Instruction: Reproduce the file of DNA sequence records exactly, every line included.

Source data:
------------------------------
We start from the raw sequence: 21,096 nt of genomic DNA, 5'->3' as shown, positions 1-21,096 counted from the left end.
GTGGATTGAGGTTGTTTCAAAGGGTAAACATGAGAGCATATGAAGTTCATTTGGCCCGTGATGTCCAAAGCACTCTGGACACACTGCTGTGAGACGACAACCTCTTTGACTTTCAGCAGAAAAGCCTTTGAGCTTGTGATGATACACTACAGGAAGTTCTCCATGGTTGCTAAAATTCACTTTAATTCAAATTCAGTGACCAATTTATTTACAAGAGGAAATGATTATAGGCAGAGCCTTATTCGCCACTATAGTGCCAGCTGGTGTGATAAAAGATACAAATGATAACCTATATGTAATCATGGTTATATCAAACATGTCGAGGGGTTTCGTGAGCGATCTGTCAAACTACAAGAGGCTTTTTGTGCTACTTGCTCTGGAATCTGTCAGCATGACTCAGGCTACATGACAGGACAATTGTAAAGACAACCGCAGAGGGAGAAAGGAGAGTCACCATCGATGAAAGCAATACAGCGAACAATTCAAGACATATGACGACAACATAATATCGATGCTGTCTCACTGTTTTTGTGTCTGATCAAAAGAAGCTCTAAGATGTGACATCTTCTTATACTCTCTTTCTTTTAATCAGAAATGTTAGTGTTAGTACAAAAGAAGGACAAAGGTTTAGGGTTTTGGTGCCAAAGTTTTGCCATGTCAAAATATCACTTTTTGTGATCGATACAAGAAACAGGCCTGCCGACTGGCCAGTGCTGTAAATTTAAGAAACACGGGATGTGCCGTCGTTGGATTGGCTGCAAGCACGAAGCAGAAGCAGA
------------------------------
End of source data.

We start from the raw sequence: 21,096 nt of genomic DNA, 5'->3' as shown, positions 1-21,096 counted from the left end.
GTGGATTGAGGTTGTTTCAAAGGGTAAACATGAGAGCATATGAAGTTCATTTGGCCCGTGATGTCCAAAGCACTCTGGACACACTGCTGTGAGACGACAACCTCTTTGACTTTCAGCAGAAAAGCCTTTGAGCTTGTGATGATACACTACAGGAAGTTCTCCATGGTTGCTAAAATTCACTTTAATTCAAATTCAGTGACCAATTTATTTACAAGAGGAAATGATTATAGGCAGAGCCTTATTCGCCACTATAGTGCCAGCTGGTGTGATAAAAGATACAAATGATAACCTATATGTAATCATGGTTATATCAAACATGTCGAGGGGTTTCGTGAGCGATCTGTCAAACTACAAGAGGCTTTTTGTGCTACTTGCTCTGGAATCTGTCAGCATGACTCAGGCTACATGACAGGACAATTGTAAAGACAACCGCAGAGGGAGAAAGGAGAGTCACCATCGATGAAAGCAATACAGCGAACAATTCAAGACATATGACGACAACATAATATCGATGCTGTCTCACTGTTTTTGTGTCTGATCAAAAGAAGCTCTAAGATGTGACATCTTCTTATACTCTCTTTCTTTTAATCAGAAATGTTAGTGTTAGTACAAAAGAAGGACAAAGGTTTAGGGTTTTGGTGCCAAAGTTTTGCCATGTCAAAATATCACTTTTTGTGATCGATACAAGAAACAGGCCTGCCGACTGGCCAGTGCTGTAAATTTAAGAAACACGGGATGTGCCGTCGTTGGATTGGCTGCAAGCACGAAGCAGAAGCAGA